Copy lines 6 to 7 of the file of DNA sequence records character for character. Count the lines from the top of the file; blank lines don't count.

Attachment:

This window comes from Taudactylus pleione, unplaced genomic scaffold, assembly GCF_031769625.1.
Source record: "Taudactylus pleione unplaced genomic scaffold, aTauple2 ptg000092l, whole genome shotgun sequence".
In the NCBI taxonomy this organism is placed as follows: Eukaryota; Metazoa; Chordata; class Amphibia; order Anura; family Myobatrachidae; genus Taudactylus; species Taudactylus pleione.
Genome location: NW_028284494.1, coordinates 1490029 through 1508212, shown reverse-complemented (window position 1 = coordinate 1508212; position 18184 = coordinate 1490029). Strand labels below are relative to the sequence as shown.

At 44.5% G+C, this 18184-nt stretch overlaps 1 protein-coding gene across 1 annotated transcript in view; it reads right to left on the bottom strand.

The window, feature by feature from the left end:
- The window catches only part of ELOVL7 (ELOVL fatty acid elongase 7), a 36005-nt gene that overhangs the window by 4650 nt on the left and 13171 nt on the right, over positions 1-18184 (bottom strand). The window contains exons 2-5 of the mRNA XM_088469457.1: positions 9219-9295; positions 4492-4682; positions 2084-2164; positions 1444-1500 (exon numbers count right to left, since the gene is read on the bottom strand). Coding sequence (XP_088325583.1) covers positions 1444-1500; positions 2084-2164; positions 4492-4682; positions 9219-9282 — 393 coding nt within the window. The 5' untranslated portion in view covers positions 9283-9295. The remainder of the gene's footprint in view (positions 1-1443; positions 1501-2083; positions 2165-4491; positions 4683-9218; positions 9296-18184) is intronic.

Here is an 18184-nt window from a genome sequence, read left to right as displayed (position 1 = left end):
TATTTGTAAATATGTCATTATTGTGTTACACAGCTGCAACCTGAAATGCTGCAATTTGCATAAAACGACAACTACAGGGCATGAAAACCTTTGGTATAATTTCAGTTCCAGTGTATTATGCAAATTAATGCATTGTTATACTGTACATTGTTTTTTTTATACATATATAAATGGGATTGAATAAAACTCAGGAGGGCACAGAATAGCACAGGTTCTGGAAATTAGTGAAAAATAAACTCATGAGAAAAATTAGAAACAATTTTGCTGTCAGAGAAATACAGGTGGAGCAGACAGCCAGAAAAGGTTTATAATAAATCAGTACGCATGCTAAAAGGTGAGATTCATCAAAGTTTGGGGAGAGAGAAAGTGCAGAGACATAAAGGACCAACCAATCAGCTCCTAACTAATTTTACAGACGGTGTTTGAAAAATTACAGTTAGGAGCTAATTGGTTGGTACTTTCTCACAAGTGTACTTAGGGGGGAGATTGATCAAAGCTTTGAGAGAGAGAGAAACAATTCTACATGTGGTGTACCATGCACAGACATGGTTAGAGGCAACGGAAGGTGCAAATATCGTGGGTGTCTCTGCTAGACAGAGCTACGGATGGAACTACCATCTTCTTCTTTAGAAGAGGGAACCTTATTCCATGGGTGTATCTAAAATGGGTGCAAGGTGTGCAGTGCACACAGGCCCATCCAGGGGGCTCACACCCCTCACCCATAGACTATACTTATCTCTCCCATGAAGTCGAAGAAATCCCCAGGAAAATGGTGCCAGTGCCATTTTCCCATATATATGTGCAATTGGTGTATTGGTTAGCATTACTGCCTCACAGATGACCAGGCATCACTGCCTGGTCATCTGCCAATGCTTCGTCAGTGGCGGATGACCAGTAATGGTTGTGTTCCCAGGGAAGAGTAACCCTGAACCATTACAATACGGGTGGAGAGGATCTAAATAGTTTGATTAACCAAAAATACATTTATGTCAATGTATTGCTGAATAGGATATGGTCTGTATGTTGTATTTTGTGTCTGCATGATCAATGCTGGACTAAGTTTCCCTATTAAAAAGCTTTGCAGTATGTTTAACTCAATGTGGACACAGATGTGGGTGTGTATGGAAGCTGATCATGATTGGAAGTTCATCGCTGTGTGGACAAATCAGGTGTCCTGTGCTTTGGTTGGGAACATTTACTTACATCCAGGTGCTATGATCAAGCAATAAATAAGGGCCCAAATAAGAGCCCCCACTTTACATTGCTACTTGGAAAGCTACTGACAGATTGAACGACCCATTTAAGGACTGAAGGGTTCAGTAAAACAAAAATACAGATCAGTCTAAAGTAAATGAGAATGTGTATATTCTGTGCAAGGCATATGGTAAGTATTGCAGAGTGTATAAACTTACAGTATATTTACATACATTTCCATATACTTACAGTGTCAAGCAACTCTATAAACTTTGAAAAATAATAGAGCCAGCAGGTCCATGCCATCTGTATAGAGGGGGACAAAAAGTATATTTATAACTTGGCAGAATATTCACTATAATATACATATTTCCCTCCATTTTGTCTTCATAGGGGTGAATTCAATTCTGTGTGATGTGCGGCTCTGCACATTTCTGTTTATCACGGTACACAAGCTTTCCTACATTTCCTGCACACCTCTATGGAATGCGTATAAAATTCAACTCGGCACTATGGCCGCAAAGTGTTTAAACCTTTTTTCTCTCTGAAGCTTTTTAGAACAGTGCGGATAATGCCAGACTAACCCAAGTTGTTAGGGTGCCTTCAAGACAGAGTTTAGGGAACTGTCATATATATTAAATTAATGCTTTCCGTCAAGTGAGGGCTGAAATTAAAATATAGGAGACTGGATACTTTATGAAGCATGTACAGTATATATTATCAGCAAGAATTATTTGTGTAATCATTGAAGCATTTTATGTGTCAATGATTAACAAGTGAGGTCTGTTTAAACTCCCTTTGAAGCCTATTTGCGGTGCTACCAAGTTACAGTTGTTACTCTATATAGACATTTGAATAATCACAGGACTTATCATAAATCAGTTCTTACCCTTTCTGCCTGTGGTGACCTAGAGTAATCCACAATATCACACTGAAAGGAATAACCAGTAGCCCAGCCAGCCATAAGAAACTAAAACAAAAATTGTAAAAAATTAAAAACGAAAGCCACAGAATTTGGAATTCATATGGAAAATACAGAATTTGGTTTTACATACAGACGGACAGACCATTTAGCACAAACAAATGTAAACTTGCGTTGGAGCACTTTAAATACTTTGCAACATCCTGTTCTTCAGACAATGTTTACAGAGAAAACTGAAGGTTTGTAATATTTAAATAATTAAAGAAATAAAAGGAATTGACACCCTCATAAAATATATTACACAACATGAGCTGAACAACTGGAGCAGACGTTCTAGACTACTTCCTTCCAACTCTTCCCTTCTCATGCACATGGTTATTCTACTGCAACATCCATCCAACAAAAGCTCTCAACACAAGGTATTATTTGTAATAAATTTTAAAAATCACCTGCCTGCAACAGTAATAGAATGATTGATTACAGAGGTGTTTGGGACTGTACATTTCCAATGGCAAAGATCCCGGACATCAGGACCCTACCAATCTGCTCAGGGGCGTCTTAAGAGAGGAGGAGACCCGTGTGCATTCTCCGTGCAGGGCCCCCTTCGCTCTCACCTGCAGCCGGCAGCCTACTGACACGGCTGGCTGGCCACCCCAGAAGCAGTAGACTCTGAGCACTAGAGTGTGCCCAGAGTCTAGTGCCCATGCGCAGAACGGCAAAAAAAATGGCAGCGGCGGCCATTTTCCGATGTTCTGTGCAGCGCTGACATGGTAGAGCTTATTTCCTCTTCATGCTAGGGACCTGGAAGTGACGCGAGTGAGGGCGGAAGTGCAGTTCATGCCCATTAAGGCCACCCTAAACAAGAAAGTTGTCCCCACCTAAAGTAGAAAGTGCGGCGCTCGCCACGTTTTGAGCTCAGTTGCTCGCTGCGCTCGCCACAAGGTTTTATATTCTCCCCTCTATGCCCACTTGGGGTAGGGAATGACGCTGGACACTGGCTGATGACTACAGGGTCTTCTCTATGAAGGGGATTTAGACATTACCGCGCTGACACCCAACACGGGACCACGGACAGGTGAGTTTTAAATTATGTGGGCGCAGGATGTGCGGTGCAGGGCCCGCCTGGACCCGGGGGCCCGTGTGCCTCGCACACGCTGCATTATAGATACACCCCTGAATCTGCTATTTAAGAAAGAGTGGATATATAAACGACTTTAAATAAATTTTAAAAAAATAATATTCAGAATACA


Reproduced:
The window, feature by feature from the left end:
- The window catches only part of ELOVL7 (ELOVL fatty acid elongase 7), a 36005-nt gene that overhangs the window by 4650 nt on the left and 13171 nt on the right, over positions 1-18184 (bottom strand). The window contains exons 2-5 of the mRNA XM_088469457.1: positions 9219-9295; positions 4492-4682; positions 2084-2164; positions 1444-1500 (exon numbers count right to left, since the gene is read on the bottom strand). Coding sequence (XP_088325583.1) covers positions 1444-1500; positions 2084-2164; positions 4492-4682; positions 9219-9282 — 393 coding nt within the window. The 5' untranslated portion in view covers positions 9283-9295. The remainder of the gene's footprint in view (positions 1-1443; positions 1501-2083; positions 2165-4491; positions 4683-9218; positions 9296-18184) is intronic.